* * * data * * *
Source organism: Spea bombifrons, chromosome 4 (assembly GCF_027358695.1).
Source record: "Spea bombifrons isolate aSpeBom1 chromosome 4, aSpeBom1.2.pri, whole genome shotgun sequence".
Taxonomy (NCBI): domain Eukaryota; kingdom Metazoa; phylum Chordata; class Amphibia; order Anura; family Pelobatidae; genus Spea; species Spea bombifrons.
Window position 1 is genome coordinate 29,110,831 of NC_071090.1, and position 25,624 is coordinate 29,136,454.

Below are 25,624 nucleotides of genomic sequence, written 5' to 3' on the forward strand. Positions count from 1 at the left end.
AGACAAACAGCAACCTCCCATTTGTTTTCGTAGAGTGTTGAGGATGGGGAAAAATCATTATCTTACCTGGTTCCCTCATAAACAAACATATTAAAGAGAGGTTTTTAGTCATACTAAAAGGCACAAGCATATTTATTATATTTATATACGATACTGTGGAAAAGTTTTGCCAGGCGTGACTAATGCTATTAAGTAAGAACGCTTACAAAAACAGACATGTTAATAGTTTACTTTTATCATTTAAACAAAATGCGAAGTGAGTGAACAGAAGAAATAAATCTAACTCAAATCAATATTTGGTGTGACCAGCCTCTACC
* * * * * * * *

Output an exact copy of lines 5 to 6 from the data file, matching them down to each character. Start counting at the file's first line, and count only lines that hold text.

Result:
Below are 25,624 nucleotides of genomic sequence, written 5' to 3' on the forward strand. Positions count from 1 at the left end.
AGACAAACAGCAACCTCCCATTTGTTTTCGTAGAGTGTTGAGGATGGGGAAAAATCATTATCTTACCTGGTTCCCTCATAAACAAACATATTAAAGAGAGGTTTTTAGTCATACTAAAAGGCACAAGCATATTTATTATATTTATATACGATACTGTGGAAAAGTTTTGCCAGGCGTGACTAATGCTATTAAGTAAGAACGCTTACAAAAACAGACATGTTAATAGTTTACTTTTATCATTTAAACAAAATGCGAAGTGAGTGAACAGAAGAAATAAATCTAACTCAAATCAATATTTGGTGTGACCAGCCTCTACC